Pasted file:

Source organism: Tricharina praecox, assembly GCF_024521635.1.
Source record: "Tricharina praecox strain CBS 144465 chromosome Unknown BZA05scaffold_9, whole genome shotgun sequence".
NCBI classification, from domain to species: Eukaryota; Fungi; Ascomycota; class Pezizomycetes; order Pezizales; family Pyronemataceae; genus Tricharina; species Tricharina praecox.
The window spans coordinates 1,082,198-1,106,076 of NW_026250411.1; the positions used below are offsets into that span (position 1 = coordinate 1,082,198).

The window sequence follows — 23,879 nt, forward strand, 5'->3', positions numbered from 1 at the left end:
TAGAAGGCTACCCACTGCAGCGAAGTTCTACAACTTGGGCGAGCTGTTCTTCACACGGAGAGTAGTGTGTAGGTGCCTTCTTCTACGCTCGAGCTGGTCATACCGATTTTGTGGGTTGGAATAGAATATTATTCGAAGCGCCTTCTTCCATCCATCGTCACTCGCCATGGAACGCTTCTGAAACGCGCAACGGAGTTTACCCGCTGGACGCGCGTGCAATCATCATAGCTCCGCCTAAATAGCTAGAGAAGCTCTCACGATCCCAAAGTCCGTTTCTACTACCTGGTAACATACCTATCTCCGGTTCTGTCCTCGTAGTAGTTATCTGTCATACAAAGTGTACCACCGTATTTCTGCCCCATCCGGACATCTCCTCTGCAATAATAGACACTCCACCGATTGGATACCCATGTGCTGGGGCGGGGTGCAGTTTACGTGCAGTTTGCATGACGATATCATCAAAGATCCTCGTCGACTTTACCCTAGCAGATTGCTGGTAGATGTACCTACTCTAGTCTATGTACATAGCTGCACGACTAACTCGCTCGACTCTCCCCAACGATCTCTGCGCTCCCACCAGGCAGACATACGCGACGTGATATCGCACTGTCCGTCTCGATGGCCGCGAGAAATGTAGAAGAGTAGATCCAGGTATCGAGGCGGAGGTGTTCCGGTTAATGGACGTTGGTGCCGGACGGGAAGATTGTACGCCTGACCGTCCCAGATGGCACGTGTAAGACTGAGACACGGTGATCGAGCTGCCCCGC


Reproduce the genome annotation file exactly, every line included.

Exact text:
Source organism: Tricharina praecox, assembly GCF_024521635.1.
Source record: "Tricharina praecox strain CBS 144465 chromosome Unknown BZA05scaffold_9, whole genome shotgun sequence".
NCBI classification, from domain to species: Eukaryota; Fungi; Ascomycota; class Pezizomycetes; order Pezizales; family Pyronemataceae; genus Tricharina; species Tricharina praecox.
The window spans coordinates 1,082,198-1,106,076 of NW_026250411.1; the positions used below are offsets into that span (position 1 = coordinate 1,082,198).

The window sequence follows — 23,879 nt, forward strand, 5'->3', positions numbered from 1 at the left end:
TAGAAGGCTACCCACTGCAGCGAAGTTCTACAACTTGGGCGAGCTGTTCTTCACACGGAGAGTAGTGTGTAGGTGCCTTCTTCTACGCTCGAGCTGGTCATACCGATTTTGTGGGTTGGAATAGAATATTATTCGAAGCGCCTTCTTCCATCCATCGTCACTCGCCATGGAACGCTTCTGAAACGCGCAACGGAGTTTACCCGCTGGACGCGCGTGCAATCATCATAGCTCCGCCTAAATAGCTAGAGAAGCTCTCACGATCCCAAAGTCCGTTTCTACTACCTGGTAACATACCTATCTCCGGTTCTGTCCTCGTAGTAGTTATCTGTCATACAAAGTGTACCACCGTATTTCTGCCCCATCCGGACATCTCCTCTGCAATAATAGACACTCCACCGATTGGATACCCATGTGCTGGGGCGGGGTGCAGTTTACGTGCAGTTTGCATGACGATATCATCAAAGATCCTCGTCGACTTTACCCTAGCAGATTGCTGGTAGATGTACCTACTCTAGTCTATGTACATAGCTGCACGACTAACTCGCTCGACTCTCCCCAACGATCTCTGCGCTCCCACCAGGCAGACATACGCGACGTGATATCGCACTGTCCGTCTCGATGGCCGCGAGAAATGTAGAAGAGTAGATCCAGGTATCGAGGCGGAGGTGTTCCGGTTAATGGACGTTGGTGCCGGACGGGAAGATTGTACGCCTGACCGTCCCAGATGGCACGTGTAAGACTGAGACACGGTGATCGAGCTGCCCCGC